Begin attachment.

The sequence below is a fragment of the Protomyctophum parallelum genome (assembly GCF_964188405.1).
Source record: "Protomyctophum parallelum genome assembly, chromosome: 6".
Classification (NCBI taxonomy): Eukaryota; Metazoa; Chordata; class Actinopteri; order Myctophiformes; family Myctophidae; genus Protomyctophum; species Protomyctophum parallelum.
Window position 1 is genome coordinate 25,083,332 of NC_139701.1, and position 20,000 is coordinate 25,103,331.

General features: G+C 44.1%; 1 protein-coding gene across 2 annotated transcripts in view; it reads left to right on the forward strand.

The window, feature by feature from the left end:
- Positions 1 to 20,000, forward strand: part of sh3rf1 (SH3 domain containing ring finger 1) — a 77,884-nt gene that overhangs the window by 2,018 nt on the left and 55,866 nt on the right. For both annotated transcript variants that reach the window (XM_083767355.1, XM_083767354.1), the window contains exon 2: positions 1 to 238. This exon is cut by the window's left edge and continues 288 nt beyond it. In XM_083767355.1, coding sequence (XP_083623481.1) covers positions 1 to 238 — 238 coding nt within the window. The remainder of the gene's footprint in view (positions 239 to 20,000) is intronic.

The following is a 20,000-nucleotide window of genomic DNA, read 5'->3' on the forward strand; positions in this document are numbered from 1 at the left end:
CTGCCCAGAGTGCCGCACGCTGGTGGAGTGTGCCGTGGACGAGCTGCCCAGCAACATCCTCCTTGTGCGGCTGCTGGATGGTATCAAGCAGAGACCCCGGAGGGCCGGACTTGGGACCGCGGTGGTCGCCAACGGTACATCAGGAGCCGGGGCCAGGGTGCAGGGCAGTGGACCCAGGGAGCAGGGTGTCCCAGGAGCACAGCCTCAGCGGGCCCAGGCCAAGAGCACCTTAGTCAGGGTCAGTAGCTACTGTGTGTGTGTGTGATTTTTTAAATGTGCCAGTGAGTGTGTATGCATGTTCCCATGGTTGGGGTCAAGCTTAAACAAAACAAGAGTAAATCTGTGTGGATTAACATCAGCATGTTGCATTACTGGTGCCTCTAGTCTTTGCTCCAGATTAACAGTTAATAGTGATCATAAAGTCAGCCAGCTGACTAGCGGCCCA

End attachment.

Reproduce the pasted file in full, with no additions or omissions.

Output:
The sequence below is a fragment of the Protomyctophum parallelum genome (assembly GCF_964188405.1).
Source record: "Protomyctophum parallelum genome assembly, chromosome: 6".
Classification (NCBI taxonomy): Eukaryota; Metazoa; Chordata; class Actinopteri; order Myctophiformes; family Myctophidae; genus Protomyctophum; species Protomyctophum parallelum.
Window position 1 is genome coordinate 25,083,332 of NC_139701.1, and position 20,000 is coordinate 25,103,331.

General features: G+C 44.1%; 1 protein-coding gene across 2 annotated transcripts in view; it reads left to right on the forward strand.

The window, feature by feature from the left end:
- Positions 1 to 20,000, forward strand: part of sh3rf1 (SH3 domain containing ring finger 1) — a 77,884-nt gene that overhangs the window by 2,018 nt on the left and 55,866 nt on the right. For both annotated transcript variants that reach the window (XM_083767355.1, XM_083767354.1), the window contains exon 2: positions 1 to 238. This exon is cut by the window's left edge and continues 288 nt beyond it. In XM_083767355.1, coding sequence (XP_083623481.1) covers positions 1 to 238 — 238 coding nt within the window. The remainder of the gene's footprint in view (positions 239 to 20,000) is intronic.

The following is a 20,000-nucleotide window of genomic DNA, read 5'->3' on the forward strand; positions in this document are numbered from 1 at the left end:
CTGCCCAGAGTGCCGCACGCTGGTGGAGTGTGCCGTGGACGAGCTGCCCAGCAACATCCTCCTTGTGCGGCTGCTGGATGGTATCAAGCAGAGACCCCGGAGGGCCGGACTTGGGACCGCGGTGGTCGCCAACGGTACATCAGGAGCCGGGGCCAGGGTGCAGGGCAGTGGACCCAGGGAGCAGGGTGTCCCAGGAGCACAGCCTCAGCGGGCCCAGGCCAAGAGCACCTTAGTCAGGGTCAGTAGCTACTGTGTGTGTGTGTGATTTTTTAAATGTGCCAGTGAGTGTGTATGCATGTTCCCATGGTTGGGGTCAAGCTTAAACAAAACAAGAGTAAATCTGTGTGGATTAACATCAGCATGTTGCATTACTGGTGCCTCTAGTCTTTGCTCCAGATTAACAGTTAATAGTGATCATAAAGTCAGCCAGCTGACTAGCGGCCCA